White bread and other sugary foods have lots of simple carbs. These are the kind you want to avoid because they break down and turn to sugar very quickly once you consume them. Complex carbs like barley take longer for your body to breakdown after you’ve eaten them. The results are more energy and less sugar in your system.

5. Chicken

Skinless chicken breasts are healthy, protein-rich food. You can eat chicken breasts all day long and still lose weight, making it an excellent choice for hirsutism. Chicken breasts are also abundant in Vitamins B3 to B6, which both combat excessive hair. Try having chicken breasts for dinner with a side of spinach for a super-powered, hair-fighting entree.

6. Tuna

If you’re battling with excessive hairiness, try adding a little tuna to your diet. Tuna is a low-fat choice that offers carb-free protein. This means you can eat lots of it without weight gain. Fish is also high in B vitamins that lessen hair growth in unwanted places. Just be sure that you aren’t overeating the tuna because it contains mercury and other kinds of metals.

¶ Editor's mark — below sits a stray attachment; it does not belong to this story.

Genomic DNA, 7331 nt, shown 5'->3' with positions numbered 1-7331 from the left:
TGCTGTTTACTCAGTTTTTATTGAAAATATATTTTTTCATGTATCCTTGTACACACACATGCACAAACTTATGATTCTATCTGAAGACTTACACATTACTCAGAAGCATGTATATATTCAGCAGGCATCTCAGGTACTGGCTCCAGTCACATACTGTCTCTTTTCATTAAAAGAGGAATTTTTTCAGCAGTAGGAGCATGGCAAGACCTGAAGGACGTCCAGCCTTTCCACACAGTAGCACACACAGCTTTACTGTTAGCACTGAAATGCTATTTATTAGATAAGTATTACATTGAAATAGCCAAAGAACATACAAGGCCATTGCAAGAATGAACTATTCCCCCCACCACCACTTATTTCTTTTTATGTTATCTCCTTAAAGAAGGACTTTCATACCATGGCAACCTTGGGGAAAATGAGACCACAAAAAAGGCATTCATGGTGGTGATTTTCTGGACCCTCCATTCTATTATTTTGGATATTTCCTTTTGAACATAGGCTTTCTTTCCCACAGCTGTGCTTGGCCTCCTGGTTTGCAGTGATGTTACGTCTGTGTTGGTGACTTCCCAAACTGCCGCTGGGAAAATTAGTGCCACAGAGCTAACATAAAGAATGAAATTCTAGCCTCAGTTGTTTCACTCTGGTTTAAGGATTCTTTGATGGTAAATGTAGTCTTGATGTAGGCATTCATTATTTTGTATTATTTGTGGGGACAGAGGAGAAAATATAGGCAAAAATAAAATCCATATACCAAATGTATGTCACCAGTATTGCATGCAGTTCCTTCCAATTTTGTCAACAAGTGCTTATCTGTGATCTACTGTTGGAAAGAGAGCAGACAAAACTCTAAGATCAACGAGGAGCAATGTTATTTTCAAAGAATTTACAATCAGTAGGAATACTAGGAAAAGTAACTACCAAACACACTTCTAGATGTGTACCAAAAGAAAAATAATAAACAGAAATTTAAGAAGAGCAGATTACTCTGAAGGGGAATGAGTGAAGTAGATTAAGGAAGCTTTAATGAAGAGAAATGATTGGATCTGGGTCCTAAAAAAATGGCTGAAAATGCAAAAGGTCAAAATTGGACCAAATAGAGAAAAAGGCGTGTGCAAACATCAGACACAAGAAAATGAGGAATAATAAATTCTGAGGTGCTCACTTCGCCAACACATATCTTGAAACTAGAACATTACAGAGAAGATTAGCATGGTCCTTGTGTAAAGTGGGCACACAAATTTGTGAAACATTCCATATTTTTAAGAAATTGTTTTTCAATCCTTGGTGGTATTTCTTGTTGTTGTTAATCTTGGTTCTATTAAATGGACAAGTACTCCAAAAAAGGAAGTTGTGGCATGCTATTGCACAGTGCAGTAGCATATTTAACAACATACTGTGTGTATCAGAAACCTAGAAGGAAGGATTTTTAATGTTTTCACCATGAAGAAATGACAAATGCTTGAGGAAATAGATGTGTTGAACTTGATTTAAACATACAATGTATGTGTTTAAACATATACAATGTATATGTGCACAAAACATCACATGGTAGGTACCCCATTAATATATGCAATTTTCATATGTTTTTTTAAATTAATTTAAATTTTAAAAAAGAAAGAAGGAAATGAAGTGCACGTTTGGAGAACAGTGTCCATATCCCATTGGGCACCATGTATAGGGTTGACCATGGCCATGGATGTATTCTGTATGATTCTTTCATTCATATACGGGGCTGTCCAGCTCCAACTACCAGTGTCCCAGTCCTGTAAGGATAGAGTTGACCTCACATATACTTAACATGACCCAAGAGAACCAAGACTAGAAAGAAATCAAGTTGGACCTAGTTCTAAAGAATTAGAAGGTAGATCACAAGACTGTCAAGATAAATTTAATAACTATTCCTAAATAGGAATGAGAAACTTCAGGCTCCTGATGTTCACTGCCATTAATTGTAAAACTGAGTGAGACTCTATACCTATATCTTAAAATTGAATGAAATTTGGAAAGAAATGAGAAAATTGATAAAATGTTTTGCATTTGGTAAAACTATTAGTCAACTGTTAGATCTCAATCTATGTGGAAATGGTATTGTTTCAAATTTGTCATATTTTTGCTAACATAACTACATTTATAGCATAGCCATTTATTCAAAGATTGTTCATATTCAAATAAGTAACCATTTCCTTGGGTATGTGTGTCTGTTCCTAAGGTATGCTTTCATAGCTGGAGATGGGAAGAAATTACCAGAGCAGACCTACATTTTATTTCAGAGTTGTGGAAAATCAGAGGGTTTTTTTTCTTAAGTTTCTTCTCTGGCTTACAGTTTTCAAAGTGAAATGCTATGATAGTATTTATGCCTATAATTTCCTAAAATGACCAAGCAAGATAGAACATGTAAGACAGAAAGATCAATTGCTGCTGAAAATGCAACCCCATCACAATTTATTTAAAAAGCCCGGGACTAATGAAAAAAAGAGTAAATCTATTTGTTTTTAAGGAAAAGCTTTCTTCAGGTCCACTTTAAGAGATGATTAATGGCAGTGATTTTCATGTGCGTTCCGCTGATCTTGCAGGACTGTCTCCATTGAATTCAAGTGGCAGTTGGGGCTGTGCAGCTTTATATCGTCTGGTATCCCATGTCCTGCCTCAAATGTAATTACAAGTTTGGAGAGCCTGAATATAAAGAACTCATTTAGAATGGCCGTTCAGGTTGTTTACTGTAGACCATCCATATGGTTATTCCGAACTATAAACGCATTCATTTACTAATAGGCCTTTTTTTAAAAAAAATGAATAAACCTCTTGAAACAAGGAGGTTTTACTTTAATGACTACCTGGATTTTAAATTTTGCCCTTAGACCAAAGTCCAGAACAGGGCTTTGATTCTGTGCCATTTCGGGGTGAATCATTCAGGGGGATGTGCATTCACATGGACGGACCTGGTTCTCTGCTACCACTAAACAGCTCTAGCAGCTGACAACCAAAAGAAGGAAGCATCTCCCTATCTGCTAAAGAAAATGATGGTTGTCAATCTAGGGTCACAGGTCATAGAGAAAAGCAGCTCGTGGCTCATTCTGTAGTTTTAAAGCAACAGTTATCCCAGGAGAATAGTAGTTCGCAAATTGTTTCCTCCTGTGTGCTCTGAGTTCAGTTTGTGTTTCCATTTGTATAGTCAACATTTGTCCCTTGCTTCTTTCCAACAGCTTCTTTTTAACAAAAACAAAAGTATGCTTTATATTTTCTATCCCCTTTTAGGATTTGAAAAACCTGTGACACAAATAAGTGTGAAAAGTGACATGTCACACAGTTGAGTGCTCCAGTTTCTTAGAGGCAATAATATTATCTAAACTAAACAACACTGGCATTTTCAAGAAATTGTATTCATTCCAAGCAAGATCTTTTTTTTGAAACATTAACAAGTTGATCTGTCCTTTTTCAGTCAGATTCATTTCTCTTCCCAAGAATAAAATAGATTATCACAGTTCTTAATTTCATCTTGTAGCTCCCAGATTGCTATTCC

7. Spinach

Leafy green foods like spinach and lettuce contain healthy magnesium, though spinach is vibrant with 20% of your DV for every 100 grams. Many research studies suggest a link between magnesium deficiency with insulin resistance. So, not eating enough magnesium-rich foods could easily cause you to have unusually thick body hair. By increasing your spinach intake, it will combat the fuzz growing on your body.